Attitudes of Parents towards Their Children’s Culture Learning in an EFL Setting

Nermin Punar, Çiğdem Karatepe

Abstract


Language and culture are inseparable terms and in many researchers’ opinions, such as those of Byram (1988), Kramsch (1993), and Brown (2000), they should be integrated during the foreign language teaching process. Many studies have been conducted about the effects of culture teaching on language learning, or the views of both language teachers and learners about target culture teaching while learning a foreign language. However, there is very limited research examining the effects of parents on their children’s foreign language learning process about target culture teaching. Based on this gap in the literature, the present paper attempts to find out what parents think about the target culture in English as a Foreign Language (EFL) classes, and to identify whether there is any difference between the attitudes of parents considering their educational background, whether they know a foreign language, and whether they have been abroad before. One hundred and nine parents participated in this study, and a mixed research design was used. The quantitative data were analyzed by using descriptive statistics, independent samples t-test and one-way ANOVA, and the qualitative data were collected by interviews and analysed by content analysis. As a result, it was found that some parents believe that culture is important and a good way to learn a foreign language; however, some of them do not believe that it is necessary for language learning. The majority of the parents believe that learning about a foreign culture could harm their children’s own culture and that they can learn the target language without being exposed to the target culture. The detailed results are discussed.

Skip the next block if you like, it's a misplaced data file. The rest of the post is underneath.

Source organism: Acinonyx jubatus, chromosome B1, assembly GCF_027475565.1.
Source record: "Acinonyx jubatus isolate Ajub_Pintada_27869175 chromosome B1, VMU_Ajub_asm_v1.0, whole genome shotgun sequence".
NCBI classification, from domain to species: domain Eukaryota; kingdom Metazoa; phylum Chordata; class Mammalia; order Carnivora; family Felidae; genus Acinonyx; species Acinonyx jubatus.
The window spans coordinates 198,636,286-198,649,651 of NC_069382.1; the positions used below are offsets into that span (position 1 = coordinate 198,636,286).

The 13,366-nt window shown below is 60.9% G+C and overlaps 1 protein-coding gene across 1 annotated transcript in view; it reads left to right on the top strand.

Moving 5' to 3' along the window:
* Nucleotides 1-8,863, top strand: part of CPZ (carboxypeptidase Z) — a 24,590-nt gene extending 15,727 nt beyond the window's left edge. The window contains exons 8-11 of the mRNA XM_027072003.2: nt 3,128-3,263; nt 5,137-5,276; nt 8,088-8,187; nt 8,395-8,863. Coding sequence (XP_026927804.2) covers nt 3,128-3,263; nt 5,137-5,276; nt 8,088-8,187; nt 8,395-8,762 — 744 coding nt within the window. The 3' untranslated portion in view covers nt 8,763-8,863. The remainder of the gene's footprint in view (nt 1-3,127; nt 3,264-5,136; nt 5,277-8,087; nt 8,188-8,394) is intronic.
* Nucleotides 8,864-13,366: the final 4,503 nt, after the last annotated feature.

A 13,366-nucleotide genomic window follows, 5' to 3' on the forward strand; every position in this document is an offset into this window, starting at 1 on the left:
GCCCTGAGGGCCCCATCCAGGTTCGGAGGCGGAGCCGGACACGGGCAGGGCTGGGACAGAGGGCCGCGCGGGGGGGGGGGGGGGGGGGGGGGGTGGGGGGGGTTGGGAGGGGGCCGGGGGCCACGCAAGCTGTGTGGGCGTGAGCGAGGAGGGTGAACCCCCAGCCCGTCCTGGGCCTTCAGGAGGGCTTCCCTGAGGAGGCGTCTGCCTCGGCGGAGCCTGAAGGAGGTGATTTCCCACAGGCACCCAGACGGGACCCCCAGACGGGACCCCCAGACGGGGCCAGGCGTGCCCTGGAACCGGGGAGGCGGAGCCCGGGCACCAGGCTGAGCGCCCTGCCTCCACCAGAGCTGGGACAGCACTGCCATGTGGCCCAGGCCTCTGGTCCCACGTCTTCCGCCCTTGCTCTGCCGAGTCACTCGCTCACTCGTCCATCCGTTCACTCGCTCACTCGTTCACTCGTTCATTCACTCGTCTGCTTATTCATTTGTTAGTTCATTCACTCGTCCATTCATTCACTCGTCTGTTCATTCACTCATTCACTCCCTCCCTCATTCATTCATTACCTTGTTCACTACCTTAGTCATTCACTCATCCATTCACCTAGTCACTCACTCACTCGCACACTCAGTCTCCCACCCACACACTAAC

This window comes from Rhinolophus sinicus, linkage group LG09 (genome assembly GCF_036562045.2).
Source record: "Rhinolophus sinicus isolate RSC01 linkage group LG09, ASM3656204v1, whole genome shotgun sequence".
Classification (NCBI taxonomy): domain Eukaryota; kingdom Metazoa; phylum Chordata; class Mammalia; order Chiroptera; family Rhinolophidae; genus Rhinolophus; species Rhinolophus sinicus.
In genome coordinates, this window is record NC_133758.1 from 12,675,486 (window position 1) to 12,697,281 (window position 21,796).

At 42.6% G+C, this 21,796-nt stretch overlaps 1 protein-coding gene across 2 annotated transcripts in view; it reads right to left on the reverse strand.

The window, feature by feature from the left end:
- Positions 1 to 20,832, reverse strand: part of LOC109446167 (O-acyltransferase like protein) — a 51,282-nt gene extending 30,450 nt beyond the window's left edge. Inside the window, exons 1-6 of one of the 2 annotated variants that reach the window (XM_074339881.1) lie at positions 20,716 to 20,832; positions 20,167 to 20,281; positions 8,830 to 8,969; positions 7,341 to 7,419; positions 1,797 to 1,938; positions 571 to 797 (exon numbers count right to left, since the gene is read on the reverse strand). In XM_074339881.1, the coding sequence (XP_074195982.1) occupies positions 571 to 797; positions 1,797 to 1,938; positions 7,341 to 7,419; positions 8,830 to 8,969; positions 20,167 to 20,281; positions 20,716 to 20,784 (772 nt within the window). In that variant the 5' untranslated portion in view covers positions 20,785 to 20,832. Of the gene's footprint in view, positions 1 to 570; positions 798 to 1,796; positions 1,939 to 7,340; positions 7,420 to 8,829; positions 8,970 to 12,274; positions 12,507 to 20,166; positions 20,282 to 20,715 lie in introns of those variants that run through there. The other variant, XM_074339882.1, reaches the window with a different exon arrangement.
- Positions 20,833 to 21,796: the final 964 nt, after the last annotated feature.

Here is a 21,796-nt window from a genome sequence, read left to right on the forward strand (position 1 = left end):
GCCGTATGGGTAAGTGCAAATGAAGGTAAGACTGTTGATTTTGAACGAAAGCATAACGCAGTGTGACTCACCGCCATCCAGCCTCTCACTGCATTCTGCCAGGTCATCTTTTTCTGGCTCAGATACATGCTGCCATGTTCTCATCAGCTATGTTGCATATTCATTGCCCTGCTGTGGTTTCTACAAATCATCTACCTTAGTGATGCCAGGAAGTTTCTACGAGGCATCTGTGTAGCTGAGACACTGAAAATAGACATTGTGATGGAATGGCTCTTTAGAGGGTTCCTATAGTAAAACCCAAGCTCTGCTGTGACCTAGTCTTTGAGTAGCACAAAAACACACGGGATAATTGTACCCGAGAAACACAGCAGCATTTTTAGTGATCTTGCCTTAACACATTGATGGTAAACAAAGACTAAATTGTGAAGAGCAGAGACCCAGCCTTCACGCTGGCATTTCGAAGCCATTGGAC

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References


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